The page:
Though both Arab Spring and occupy were among the shortlisted terms in the list of words of the year selected by the editors of the Oxford English Dictionary, their top choice was squeezed middle, a shortened form of squeezed middle-classes. This is frequently attributed to the current leader of the British Labour Party, Ed Miliband, but it was actually first used in a political context in the UK by the former prime minister, Gordon Brown, at the Labour Party conference in 2009. It’s that part of society, neither rich nor poor, that’s regarded as particularly affected by inflation, wage freezes, and cuts in public spending during a time of economic difficulty. Both the US and UK editors of the OED selected it as the term with the greatest resonance in 2011, an odd choice in view of its comparatively low visibility on both sides of the Atlantic. It was also far from new: squeezed middle-class dates from the 1980s and had a peak in popularity during the 1992 US presidential election, while squeezed middle was already a term among some economists by the late 1990s.

Two of the more oddball selections were also standard English words. The dictionary publisher Merriam-Webster picked pragmatic, a choice that raised some eyebrows in surprise since it didn’t directly apply to any event of 2011. The publisher selected it because it was the word most often looked up in its online dictionary during the year. There were two peaks, one in the weeks before the US Congress voted in August to increase the nation’s debt ceiling, and again as its supercommittee tried to craft deficit-cutting measures this autumn. The publisher said that most people looked it up to find out if it was meant as a compliment. Dictionary.com preferred the rare word tergiversate, trying to weasel out of an untenable position by repeatedly changing one’s attitude or opinions. The website’s argument was that it captured the character of 2011, regardless of its popularity or ubiquity, though the year had no notable excess of political ducking and diving.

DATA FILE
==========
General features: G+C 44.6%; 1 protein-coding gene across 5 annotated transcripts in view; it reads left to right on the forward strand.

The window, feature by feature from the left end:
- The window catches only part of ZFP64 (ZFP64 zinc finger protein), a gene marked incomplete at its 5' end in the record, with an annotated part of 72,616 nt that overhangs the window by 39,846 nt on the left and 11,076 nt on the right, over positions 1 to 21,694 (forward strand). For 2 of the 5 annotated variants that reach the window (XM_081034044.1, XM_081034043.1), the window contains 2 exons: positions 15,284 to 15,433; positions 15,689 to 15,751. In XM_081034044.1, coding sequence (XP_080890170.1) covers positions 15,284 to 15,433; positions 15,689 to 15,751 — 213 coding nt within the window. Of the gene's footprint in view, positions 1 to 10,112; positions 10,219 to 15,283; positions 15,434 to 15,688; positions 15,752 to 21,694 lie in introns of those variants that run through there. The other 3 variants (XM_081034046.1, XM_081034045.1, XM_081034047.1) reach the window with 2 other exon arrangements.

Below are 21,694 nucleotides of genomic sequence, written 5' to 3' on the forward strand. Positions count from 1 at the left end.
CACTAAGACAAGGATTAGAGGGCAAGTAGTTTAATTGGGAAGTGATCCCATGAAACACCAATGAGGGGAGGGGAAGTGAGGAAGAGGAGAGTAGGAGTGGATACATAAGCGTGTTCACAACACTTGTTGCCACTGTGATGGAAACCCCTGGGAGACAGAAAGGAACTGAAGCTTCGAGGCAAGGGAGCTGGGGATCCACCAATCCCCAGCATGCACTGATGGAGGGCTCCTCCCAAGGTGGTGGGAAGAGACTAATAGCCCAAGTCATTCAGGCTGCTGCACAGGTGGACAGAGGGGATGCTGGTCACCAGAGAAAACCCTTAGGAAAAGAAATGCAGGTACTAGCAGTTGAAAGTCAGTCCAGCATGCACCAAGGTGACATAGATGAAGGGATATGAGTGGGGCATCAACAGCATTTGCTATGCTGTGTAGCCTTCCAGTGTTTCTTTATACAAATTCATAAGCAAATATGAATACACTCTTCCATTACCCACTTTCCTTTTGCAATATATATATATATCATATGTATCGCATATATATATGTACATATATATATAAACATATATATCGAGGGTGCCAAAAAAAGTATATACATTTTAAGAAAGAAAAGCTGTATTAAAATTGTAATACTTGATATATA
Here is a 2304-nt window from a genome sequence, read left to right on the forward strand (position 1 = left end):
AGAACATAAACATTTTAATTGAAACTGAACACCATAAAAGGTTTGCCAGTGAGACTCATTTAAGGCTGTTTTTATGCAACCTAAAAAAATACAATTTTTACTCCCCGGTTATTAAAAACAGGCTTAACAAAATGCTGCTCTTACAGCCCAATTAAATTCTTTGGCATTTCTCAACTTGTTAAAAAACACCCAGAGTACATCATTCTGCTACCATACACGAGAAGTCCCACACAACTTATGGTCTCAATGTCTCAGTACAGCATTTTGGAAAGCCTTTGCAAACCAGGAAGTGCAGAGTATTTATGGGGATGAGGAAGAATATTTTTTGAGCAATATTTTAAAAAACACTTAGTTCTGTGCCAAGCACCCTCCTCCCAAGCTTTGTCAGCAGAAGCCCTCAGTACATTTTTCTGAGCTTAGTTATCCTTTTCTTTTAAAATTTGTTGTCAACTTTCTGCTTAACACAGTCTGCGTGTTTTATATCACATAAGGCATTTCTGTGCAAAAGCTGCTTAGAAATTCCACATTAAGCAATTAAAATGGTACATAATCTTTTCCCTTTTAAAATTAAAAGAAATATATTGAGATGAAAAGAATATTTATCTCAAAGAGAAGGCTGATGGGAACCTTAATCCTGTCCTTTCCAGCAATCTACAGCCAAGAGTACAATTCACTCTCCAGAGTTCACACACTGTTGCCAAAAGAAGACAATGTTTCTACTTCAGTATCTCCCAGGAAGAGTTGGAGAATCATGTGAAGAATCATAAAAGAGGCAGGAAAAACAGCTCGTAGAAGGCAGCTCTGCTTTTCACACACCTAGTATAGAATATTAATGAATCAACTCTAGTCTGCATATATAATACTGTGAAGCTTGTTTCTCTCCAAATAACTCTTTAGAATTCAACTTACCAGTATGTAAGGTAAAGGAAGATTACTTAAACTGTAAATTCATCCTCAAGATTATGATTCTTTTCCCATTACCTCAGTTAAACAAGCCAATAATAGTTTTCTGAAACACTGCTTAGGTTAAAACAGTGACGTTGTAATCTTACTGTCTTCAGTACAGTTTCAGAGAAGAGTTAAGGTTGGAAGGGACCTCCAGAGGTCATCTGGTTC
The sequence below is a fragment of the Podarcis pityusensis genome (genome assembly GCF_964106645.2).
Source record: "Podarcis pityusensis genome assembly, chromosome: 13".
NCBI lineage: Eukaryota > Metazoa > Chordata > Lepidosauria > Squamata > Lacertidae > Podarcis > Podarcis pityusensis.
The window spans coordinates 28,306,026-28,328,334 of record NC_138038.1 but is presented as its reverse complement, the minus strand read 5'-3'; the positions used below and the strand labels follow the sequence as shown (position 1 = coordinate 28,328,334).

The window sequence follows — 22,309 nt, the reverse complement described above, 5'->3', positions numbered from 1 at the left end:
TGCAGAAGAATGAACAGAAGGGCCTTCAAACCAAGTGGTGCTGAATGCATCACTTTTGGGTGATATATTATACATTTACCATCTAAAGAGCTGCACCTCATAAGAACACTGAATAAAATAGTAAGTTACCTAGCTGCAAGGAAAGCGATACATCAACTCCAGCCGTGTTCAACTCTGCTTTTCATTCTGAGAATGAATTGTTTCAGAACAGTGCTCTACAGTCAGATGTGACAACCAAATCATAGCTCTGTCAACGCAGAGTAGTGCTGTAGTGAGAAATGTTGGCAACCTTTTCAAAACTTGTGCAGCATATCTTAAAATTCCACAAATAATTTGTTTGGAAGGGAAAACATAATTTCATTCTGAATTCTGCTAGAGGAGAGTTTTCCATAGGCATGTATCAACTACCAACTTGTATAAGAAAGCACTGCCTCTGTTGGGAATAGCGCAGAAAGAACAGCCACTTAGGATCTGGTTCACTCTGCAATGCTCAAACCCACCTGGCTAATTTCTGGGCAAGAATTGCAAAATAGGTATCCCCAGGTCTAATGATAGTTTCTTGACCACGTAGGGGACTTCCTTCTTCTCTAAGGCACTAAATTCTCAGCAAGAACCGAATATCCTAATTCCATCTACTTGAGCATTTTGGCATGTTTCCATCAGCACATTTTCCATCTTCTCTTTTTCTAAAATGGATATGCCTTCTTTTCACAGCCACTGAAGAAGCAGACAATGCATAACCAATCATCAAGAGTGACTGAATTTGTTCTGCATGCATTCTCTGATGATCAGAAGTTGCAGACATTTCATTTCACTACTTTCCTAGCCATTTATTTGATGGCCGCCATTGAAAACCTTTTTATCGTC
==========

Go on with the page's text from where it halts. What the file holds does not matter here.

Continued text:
The usual crop of neologisms made most Words of the Year lists, though as always few of them will be remembered by this time next year, let alone become part of the language. Humblebrag was coined in April by the comedy writer Harris Wittels on Twitter for deceptively self-effacing boasting by celebrities and was selected as Most Useful Word of the Year by the American Dialect Society. Merkozy, a blend of the surnames of the German chancellor Angela Merkel and the French president Nicolas Sarkozy, became popular, mainly in the British press, as a way to pithily express the close political relationship between the two leaders in their attempts to resolve the Eurozone crisis. Since sex and scandal always attract attention, particularly if they’re combined, the strange phrase bunga bunga came to prominence in connection with wild parties held by the former Italian prime minister Silvio Berlusconi, which one participant said comprised twenty naked woman and one naked prime minister. It is said to have African origins. That leads me to WTF, not in its usual expansion but as short for Win The Future, a political phrase of both Democrats and Republicans in 2011, and probably 2012, too.

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Copyright © Michael Quinion, 1996–. All rights reserved.
Page created 14 Jan. 2012

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The English language is forever changing. New words appear; old ones fall out of use or alter their meanings. World Wide Words tries to record at least a part of this shifting wordscape by featuring new words, word histories, words in the news, and the curiosities of native English speech.

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Last modified: 14 January 2012.